By Tim Montgomerie
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One of the most significant features of this parliament has been the rise of a much more independent parliamentary party… The small number of frontbench jobs relative to the size of the 2010 intake… The difference between the Coalition Agreement and the manifesto promises that MPs were elected upon… The empowerment of backbenchers by Speaker Bercow… The IPSA factor… No10's party mismanagement… at least ten factors have created what I've called the supercharged backbencher. My guess is that now the genie of backbench power is out of the bottle it won't easily be put back. Those Tory MPs who were part of the "81" or the "91" won't suddenly become ultra-loyal even if the ideal party leader or agenda is suddenly discovered. Rebelliousness is now in the Tory bloodstream with huge implications for how whipping should be carried out.
Back to my main point, however, and the topic of the supercharged backbencher. In an article behind The Sunday Times' paywall Graham Brady, Chairman of the 1922 Committee, thinks Lords reform shouldn't even be discussed until we have restored public confidence in the Commons – the primary chamber of parliament. "The Commons," he writes, "should schedule its own business; select committees need more powers and resources to get to the bottom of the misdeeds of banks or government departments; backbench MPs should have a meaningful opportunity to introduce legislation that has wide support. Government should have the self-confidence to allow more “free” unwhipped votes."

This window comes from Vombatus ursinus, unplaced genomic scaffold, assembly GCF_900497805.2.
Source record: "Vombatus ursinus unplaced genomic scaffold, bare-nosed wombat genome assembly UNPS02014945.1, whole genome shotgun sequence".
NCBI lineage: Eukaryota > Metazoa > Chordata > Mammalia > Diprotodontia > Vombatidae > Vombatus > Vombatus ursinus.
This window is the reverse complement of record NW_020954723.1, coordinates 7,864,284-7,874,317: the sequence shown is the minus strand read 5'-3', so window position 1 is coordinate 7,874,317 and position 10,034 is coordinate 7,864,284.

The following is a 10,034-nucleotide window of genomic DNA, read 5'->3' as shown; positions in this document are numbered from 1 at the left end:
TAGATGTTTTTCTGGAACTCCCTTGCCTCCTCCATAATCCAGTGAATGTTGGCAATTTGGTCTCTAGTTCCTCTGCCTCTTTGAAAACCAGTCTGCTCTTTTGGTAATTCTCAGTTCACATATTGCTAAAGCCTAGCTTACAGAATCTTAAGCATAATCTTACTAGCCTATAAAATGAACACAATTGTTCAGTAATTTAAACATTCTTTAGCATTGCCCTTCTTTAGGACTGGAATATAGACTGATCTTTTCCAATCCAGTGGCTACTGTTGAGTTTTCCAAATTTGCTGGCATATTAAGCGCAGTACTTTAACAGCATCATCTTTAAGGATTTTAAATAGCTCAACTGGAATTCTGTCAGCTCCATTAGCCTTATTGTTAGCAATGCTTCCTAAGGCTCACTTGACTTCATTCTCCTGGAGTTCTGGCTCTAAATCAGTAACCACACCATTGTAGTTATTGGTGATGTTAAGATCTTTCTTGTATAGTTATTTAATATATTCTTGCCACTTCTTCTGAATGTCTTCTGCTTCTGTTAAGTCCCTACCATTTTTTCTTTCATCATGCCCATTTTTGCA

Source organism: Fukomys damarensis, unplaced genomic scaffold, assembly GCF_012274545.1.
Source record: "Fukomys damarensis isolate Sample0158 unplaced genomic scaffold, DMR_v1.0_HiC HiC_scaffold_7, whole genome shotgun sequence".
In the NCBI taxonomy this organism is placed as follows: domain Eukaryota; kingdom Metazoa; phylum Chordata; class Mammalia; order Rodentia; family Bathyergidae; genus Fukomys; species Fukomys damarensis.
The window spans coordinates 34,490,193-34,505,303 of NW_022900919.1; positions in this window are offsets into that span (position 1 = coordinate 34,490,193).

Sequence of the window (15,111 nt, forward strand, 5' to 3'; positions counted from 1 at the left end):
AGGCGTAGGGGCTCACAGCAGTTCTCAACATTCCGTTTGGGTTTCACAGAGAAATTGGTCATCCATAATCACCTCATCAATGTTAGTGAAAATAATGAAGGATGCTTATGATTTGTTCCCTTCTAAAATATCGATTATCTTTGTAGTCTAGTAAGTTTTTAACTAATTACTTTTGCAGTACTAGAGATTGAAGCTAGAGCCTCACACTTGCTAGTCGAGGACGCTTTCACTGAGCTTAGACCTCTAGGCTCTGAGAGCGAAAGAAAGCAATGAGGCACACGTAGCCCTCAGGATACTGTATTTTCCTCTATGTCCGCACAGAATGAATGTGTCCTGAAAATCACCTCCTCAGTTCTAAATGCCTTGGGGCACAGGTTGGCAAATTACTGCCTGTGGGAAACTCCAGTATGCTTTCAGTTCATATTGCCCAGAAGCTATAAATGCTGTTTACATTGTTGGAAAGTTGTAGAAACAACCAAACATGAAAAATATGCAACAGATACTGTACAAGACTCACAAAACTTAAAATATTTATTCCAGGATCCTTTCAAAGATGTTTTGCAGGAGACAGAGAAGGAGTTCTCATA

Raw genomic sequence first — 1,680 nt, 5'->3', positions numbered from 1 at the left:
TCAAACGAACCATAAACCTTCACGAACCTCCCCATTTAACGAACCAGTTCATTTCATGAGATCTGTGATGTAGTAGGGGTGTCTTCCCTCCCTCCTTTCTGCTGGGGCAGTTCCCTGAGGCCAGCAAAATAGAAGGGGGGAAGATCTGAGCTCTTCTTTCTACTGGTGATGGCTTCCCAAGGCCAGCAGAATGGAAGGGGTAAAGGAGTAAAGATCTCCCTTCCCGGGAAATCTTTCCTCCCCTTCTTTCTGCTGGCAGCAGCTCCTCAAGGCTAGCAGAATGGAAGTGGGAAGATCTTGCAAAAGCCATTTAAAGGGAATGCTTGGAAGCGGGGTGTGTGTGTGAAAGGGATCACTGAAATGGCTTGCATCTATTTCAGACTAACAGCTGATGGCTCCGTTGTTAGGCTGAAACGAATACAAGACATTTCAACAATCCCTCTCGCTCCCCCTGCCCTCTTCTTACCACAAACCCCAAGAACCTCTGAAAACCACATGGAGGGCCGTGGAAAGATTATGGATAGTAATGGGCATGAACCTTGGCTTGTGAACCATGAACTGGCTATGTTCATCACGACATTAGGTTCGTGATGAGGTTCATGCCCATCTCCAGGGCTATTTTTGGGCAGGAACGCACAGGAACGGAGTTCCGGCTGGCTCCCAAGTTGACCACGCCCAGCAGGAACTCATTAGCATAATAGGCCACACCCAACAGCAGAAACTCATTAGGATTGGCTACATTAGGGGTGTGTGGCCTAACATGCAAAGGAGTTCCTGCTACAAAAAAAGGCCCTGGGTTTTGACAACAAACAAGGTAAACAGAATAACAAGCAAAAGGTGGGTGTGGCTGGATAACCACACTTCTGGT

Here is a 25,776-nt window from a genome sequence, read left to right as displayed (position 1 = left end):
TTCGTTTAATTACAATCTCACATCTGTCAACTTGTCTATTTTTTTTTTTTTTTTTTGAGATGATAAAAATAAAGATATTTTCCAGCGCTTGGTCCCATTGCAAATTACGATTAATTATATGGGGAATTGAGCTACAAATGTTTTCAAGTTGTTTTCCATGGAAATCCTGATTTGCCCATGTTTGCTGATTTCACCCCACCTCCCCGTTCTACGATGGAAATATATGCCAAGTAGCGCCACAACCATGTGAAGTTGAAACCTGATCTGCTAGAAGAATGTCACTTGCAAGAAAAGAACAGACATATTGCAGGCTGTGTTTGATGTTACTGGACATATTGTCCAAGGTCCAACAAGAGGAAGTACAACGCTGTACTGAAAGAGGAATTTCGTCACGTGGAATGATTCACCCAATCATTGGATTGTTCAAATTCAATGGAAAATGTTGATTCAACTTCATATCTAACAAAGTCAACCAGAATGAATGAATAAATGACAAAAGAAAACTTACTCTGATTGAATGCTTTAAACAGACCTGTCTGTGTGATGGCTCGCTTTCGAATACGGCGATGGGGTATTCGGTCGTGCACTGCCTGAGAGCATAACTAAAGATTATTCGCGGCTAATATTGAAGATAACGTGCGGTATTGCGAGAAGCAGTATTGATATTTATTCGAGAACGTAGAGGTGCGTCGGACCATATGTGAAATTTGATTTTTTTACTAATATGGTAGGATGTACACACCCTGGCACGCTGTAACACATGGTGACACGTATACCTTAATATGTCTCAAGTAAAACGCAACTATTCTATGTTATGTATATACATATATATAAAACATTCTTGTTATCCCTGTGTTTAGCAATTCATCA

One idea that Mr Brady has mentioned in public gatherings on previous occasions – that would empower backbenchers relative to the executive – would be to pay MPs a little more if they serve on select committees – provided that they attend those committees at least, say, 90% of the time. This, he thinks, would properly recognise the workload associated with select committee membership and discourage MPs from resigning from these important vehicles for scrutiny in return for a PPS-ship (pejoratively known as ministerial bag-carrying).
Chairman of Select Committees already receive a premium but not as big a premium as ministers. One source said to me that it was unfair that Andrew Tyrie, the influential Chairman of the Select Committee, should, for example, get a £15,000 pay premium but Treasury Minister Chloe Smith should get paid £35,000 extra for being a Minister of State.
An expenses-weary, austerity-struck public might not like the idea of any MPs getting any more pay in any circumstances but a premium for select committee work may be one of the best possible ways of encouraging MPs to see scrutiny of government rather than membership of government as a worthy parliamentary career path.